My partner and I have a perennial discussion about rhetoric, and how to use it. Surprising to exactly no one who knows us personally, my position is that shocking, jarring language can be useful when judiciously applied and his is that it’s extremely difficult — if not impossible– to persuade someone when they’re on the defensive. I rejoin with sometimes you have to jolt someone to consciousness and milquetoast, softening language can bury the truth under too many layers of put-upon civility, and then he comes back with how overt aggression needlessly gets people’s backs up and away we go in circles.
At this point, it’s a friendly conversation and we are getting better at recognizing it when it happens. Say, tonight for example. A friend of mine shared a post by Aayush Maurya about reframing “how we think about the uterus.” AJ saw it open on my desktop (including an image of the uterine reproductive system) and asked about it, and I related how much I enjoyed the post’s metaphor and language. One of the images Aayush uses is the uterus as a “fortress designed to protect the person from the developing cells inside them.” This sparked a discussion about biological reproduction and the terms we use for it.
Over the years, especially when I started trying to get pregnant in 2016, I’ve learned a lot about what reproduction looks like in my PCOS/endometriosis-inflicted body, and about the biological process works in general. Something I’ve noticed is that, as Carol Hanisch liked to say, “the personal is political” and the language we use around uterine reproduction is … fraught. I’m a cis woman, a mother. I’ve given birth. I’m pro-choice. While none of these identities are in conflict with each other, they do seem to come with different “built-in” (societally speaking) sets of language.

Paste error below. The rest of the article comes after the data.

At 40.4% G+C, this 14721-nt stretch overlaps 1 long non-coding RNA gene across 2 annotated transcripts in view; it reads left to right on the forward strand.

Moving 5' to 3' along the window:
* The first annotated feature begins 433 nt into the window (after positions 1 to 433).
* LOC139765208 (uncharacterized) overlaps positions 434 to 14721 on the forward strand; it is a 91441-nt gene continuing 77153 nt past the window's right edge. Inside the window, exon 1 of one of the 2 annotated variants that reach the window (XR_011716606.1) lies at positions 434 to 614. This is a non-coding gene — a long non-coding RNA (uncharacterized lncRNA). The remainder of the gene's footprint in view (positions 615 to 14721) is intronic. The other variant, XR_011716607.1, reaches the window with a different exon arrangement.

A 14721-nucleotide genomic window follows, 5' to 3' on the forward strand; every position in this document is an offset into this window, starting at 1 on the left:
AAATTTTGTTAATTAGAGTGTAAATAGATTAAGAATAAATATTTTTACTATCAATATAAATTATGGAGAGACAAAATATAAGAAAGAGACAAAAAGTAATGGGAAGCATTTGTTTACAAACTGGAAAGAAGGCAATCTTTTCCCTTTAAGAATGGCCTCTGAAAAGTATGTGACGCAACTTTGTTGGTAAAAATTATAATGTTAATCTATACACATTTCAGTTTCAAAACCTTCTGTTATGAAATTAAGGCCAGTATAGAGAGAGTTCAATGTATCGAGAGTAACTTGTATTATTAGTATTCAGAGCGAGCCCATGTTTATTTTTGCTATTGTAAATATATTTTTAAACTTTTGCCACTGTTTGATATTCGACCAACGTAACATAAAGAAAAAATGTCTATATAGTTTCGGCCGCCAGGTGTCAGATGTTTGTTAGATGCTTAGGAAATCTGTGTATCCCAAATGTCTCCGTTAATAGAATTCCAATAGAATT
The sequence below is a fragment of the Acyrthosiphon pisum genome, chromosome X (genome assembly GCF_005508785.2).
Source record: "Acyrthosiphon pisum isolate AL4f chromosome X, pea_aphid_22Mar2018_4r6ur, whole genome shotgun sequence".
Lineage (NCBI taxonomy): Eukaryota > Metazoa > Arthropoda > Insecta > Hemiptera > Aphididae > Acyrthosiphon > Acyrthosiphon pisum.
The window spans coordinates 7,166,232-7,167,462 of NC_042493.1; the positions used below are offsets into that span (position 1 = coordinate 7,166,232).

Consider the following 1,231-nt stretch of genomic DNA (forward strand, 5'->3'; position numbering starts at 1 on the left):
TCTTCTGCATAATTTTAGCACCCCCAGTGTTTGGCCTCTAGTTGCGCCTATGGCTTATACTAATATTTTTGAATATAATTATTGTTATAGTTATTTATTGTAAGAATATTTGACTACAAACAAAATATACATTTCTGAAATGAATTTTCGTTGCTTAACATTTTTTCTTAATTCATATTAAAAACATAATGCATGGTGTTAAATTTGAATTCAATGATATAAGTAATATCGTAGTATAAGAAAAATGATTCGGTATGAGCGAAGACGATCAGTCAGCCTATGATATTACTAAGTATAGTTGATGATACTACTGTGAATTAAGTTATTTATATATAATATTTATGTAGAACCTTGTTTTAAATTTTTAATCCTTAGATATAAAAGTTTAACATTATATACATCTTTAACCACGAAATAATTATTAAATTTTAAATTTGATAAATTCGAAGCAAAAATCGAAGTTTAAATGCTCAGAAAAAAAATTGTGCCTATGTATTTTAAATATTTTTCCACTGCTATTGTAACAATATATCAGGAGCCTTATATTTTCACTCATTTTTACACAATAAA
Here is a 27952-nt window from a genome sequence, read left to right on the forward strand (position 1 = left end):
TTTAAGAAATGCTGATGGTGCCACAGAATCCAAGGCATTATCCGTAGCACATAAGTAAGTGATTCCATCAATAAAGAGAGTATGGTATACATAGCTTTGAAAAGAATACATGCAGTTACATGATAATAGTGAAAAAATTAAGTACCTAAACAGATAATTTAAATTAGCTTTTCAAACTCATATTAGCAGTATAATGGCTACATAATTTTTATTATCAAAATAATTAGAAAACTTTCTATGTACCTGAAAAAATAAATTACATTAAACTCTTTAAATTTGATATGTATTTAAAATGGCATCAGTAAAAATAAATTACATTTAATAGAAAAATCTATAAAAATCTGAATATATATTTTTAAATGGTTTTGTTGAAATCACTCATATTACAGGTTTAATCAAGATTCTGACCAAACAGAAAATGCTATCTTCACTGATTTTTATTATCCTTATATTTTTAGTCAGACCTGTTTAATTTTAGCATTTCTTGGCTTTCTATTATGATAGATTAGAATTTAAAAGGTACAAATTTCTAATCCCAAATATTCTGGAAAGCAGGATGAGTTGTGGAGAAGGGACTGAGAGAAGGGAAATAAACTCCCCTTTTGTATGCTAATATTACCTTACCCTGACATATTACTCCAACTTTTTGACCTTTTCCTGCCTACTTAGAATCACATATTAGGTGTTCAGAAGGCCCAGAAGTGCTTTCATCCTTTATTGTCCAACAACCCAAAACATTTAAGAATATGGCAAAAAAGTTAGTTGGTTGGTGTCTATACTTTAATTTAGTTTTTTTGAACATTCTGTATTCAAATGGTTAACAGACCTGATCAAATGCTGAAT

I adore divine imagery, metaphor, and language around giving birth, and love the sense of power it can help convey. Any time I look at my toddler asleep in their crib, there’s always the word miracle hanging just out of sight. I did that. My body made them. Holy shit. I am a goddess. When I was preparing for labor and childbirth, I surrounded myself with very positive, uplifting, encouraging messaging about my the capability of my body to go through something so intense and life-changing. I think that made a big difference when I was in the delivery ward at the hospital and well into my fourth hour trying to push out a 10-lb baby who decided to come down diagonally.